SAN JOSE (KPIX) — The pandemic has turned the world upside down for a lot of people but one couple in the South Bay is taking the long view of history and it’s a history they’ve experienced together.
Sunday, the Oakmont Assisted Living community in San Jose was all decked out for Valentines Day. And by offering a second round of vaccination, they were hoping to soon be able to see residents hug family members kept apart for nearly a year now.READ MORE: Lake County Luxury Hotel, Housing Project Raises Concerns Over Wildfire Risk
“That’s the hope,” said Oakmont’s Heather Evans. “Of course, we need to wait for the guidelines. I think all of us are kind of in a standby with that.”
One couple holds the Valentine record for the house. Fritz and Marjorie Buell have been married for 67 years and, Sunday, they got their COVID-19 shots to make sure there are even more.
“Every year is important because it’s another year that we add to how long we’ve been together,” said Marjorie. “That’s what we count, not the years themselves but how long we’ve been together.”
“That’s a long time!” said Fritz with a laugh.READ MORE: Theft Leaves San Jose Couple Bereft: 'We’re Heartbroken, All Our Precious Things Are Gone'
So what’s it like to be married for 67 years? “It’s probably the best thing I did,” he said.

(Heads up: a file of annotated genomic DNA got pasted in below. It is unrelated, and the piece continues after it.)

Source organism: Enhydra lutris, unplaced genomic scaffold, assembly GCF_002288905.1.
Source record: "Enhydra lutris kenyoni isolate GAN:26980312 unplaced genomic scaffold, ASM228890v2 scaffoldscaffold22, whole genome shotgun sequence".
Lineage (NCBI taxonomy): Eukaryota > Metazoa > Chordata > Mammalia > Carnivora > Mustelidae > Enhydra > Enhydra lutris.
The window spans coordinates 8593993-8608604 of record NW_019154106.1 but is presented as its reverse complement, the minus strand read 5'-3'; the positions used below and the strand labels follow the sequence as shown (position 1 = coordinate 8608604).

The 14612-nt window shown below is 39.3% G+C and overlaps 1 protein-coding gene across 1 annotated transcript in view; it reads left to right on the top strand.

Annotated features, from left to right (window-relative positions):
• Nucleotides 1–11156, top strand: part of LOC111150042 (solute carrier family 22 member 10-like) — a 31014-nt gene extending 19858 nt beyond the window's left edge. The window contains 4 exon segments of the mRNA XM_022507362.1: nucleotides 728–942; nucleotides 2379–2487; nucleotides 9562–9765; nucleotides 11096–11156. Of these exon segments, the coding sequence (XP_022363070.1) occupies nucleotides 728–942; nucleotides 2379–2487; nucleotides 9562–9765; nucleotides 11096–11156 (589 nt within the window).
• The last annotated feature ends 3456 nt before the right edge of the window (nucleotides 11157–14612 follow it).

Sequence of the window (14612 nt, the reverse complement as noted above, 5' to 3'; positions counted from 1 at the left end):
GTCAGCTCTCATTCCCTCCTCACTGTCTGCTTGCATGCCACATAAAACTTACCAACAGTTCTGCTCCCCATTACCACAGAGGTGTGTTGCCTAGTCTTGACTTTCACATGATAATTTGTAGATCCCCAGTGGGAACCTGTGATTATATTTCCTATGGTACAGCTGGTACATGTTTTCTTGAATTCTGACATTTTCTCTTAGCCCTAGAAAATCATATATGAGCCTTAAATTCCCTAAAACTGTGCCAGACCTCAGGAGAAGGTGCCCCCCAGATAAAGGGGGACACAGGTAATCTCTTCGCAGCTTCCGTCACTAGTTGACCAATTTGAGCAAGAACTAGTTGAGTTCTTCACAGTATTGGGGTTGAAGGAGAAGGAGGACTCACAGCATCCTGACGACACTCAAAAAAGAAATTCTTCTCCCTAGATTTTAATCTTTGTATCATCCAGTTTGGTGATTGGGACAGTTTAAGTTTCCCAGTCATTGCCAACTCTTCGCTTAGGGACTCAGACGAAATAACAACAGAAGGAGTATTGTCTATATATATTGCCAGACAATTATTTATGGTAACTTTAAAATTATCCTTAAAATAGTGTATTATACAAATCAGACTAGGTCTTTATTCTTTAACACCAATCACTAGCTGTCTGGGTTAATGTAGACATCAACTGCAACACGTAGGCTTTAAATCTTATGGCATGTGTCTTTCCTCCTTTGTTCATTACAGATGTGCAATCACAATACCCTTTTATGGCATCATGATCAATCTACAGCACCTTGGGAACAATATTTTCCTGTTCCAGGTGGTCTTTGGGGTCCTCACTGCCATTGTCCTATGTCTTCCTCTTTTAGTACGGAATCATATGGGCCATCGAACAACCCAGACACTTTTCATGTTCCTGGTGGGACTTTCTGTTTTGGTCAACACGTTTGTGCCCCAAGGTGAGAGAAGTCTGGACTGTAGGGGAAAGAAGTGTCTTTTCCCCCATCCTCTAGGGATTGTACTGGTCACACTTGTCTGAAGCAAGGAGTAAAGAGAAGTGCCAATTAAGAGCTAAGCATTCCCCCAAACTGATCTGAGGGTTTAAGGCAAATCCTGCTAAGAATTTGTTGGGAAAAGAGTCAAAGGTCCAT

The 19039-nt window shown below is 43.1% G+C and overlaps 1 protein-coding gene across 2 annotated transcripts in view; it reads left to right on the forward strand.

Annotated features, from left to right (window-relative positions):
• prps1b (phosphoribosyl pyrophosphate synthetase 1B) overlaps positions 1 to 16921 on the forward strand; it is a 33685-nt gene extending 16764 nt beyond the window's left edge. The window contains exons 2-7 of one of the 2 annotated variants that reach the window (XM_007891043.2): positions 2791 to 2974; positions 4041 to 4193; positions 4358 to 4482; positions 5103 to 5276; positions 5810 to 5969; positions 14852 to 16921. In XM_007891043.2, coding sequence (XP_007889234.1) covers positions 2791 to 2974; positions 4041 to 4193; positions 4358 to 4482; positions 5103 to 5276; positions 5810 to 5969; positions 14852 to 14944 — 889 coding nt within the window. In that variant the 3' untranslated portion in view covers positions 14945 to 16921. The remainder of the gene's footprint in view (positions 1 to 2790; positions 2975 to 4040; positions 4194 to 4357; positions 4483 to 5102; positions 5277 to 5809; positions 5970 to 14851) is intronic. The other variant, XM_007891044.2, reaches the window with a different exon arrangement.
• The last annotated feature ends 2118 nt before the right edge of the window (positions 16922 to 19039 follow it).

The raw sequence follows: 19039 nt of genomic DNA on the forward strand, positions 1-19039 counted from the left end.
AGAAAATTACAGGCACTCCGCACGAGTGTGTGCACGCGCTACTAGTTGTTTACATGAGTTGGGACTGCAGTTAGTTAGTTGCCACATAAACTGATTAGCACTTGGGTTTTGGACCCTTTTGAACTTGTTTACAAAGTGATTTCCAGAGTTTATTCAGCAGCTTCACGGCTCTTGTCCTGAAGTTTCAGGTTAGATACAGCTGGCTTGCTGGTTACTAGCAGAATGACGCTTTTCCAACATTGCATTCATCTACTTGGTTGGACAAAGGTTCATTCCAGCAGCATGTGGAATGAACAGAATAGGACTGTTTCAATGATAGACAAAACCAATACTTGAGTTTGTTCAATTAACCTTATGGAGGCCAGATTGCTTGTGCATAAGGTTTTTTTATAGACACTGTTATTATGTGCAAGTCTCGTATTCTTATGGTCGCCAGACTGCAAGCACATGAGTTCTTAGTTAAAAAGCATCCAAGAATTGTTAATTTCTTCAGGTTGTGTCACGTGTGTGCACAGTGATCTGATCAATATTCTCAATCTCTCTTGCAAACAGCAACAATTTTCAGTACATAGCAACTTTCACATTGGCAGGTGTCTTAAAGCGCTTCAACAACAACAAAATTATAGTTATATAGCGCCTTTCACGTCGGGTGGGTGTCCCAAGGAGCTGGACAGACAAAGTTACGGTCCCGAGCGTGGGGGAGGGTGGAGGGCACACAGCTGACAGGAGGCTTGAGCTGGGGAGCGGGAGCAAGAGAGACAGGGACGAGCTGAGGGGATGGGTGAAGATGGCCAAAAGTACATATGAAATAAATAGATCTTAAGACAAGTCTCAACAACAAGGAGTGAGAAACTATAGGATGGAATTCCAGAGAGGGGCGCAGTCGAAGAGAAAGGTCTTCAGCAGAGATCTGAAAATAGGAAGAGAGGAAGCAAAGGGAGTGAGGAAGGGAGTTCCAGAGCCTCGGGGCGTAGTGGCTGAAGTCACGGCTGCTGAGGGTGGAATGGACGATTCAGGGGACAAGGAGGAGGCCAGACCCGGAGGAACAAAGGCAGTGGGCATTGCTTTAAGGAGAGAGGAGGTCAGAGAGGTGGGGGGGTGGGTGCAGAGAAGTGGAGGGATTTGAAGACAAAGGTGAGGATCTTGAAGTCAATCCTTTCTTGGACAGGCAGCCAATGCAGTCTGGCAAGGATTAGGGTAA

A deadly pandemic may seem frightening but Fritz and Marjorie have faced other dangers since they were married in 1953. Back then, Sen. Joe McCarthy was whipping up fear over communism, the world was locked in a nuclear arms race and school children were being taught how to “duck and cover.” Parents even worried their kids might be corrupted by a brash young singer named Elvis Presley.
But their toughest trial came decades later.
“We lost our oldest son, died when he was 20,” said Marjorie. “That’s the hardest thing we ever had to deal with. Since then, whatever comes, comes and it’s not a big deal as long as we can keep our kids safe.”MORE NEWS: Indoor Restaurant Dining Resumes, Movie Theaters Reopen in SF and Santa Clara Counties
Sunday’s vaccination was a way of keeping family members safe — from each other — in the hope they can soon be together again.